The Venerable Dr Grantly, the archdeacon of Barchester, last heard of the doings of the Mr Obadiah Slope in the late summer of 185_, when he was making his way be train from Barchester to Canterbury for a dinner being held there by the archbishop in the Old Palace.
It so happened that he met on the train an old acquaintance by the name of Dr Josiah Bartleby. Being of similar temperament and inclination, and as close in age, ability and manner as two men could be without being twins, the two men had been great friends for many years. The Venerable Dr Bartleby was now the archdeacon of Ely, where he fulfilled a role and led a life which, save for the changing of a number of key names, might have been exchanged for that of Dr Grantly’s without anyone much noticing.
“Good heavens!” Dr Grantly declared delightedly. “Good heavens! Dr Bartleby, how very good to see you.”
“By heaven! By heaven! Dr Grantly, as I live and breathe.”
And this being the nature of interaction between the senior clergy of the Church of England, the two men sat in their first class compartment for a good hour, discussing the health and happiness of their wives and children, the state of repair of their houses and their own little aches and pains, before ever thinking of speaking of matters of religion.
“And how is your dean working out?” Dr Bartleby asked.
“Dr Arabin? A splendid fellow and a real champion of our way of doing things. And yours?”
“Dr Thorpe? A most admirable man of impeccable religious character. But what of your bishop? I have heard most disturbing things said of Dr Proudy.”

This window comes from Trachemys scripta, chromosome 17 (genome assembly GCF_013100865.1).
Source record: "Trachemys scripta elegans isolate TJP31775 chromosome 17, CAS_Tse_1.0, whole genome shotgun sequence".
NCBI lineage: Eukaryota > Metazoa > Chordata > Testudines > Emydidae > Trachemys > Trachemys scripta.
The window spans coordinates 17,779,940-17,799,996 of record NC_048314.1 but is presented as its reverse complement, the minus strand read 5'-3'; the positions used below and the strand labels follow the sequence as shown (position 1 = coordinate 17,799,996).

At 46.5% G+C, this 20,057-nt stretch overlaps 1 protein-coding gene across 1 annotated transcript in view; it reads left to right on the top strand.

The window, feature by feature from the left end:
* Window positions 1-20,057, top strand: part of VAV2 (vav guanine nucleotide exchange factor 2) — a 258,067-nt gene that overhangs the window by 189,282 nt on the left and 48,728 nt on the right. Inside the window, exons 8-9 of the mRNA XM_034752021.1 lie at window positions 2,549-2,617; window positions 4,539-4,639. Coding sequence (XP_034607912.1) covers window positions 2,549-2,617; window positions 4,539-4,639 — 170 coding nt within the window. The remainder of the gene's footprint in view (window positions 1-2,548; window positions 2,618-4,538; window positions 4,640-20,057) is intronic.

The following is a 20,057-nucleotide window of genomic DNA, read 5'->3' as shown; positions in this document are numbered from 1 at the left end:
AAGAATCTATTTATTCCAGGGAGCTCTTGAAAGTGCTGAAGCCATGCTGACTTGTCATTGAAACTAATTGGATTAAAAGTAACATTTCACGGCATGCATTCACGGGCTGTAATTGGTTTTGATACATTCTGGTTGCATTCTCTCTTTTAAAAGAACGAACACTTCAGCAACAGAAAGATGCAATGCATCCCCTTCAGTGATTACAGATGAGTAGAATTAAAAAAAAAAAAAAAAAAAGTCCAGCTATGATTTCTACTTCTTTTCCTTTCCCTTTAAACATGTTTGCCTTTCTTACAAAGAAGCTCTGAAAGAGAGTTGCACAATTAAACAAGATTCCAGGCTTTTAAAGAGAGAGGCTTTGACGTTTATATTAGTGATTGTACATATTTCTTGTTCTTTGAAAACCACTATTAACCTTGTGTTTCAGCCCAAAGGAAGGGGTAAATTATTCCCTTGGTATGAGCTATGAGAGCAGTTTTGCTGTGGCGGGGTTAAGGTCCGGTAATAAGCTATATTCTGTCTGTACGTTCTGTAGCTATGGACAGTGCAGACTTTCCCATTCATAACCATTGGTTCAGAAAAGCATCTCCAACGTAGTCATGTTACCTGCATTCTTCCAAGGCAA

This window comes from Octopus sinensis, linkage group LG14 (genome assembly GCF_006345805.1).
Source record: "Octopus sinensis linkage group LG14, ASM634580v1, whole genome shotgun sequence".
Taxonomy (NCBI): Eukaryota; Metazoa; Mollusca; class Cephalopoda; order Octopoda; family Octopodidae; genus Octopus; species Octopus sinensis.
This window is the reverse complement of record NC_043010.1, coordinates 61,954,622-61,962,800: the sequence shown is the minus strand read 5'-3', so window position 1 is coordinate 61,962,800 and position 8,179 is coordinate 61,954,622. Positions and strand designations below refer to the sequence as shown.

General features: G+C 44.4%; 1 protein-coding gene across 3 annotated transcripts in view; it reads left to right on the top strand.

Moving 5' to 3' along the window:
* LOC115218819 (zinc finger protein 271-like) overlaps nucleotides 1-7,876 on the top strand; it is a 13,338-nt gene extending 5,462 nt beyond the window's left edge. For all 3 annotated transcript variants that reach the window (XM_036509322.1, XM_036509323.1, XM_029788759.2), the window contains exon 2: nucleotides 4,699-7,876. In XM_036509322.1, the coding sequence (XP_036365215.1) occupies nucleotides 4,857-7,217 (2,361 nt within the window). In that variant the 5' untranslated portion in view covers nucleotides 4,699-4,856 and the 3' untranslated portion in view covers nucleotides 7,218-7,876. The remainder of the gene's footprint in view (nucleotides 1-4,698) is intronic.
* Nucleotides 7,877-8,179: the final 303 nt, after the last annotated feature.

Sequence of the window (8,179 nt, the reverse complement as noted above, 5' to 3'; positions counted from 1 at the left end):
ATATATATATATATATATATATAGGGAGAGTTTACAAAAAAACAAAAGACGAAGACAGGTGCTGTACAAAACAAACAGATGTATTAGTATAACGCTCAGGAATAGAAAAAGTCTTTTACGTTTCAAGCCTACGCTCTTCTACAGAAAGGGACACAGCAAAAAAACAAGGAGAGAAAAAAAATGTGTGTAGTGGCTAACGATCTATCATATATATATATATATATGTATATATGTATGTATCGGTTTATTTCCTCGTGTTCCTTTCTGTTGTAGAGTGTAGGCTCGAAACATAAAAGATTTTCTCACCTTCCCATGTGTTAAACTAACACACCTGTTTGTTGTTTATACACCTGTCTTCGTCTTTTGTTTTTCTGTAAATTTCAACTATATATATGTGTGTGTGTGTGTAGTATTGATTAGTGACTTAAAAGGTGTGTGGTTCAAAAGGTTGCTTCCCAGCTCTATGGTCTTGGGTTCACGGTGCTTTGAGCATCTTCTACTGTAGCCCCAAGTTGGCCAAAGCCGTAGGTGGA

Of course, from anyone else such a comment would have been quite unacceptable, but from a member of the church in good standing and so close to Dr Grantly’s own ways of thinking, and spoken in confidence in the seclusion of a private railway carriage it could be taken as it was, a request after the health of the church herself and not an attack upon her.
“Dr Proudy is a fine man,” Dr Grantly said. “It is Mrs Proudy who plagues us all with her confounded low church ideas. We can but be thankful for the departure of Mr Slope.”
“Slope?” Dr Bartleby asked.
“Mr Obadiah Slope,” Dr Grantly explained. “The Bishop’s former private chaplain, a most obdurate and interfering man, who fancied himself to be some manner of Episcopal advisor in extraordinary with power to dispense the bishop’s favour, appoint posts within the diocese and to order all things as he saw fit in the Bishop’s name.”
“My heavens, Grantly! I do believe that I know the fellow. A thin, oily creature with an insinuating manner and a dictatorial mind?”
“Good heaven, Bartleby! The very man. He did not find a place in your diocese, I hope?”
“Not as such, Dr Grantly, no. I came across him in a roundabout sort of way in the course of my duties when a complaint was levelled against the behaviour of a member of the clergy. Dr Thorpe and I sought to find the root of the problem and discovered the miscreant to have been a priest of low church leanings and rich tastes, of no parish or occupation save preaching poverty to the wealthy and doing his utmost to help them achieve that blessed state.”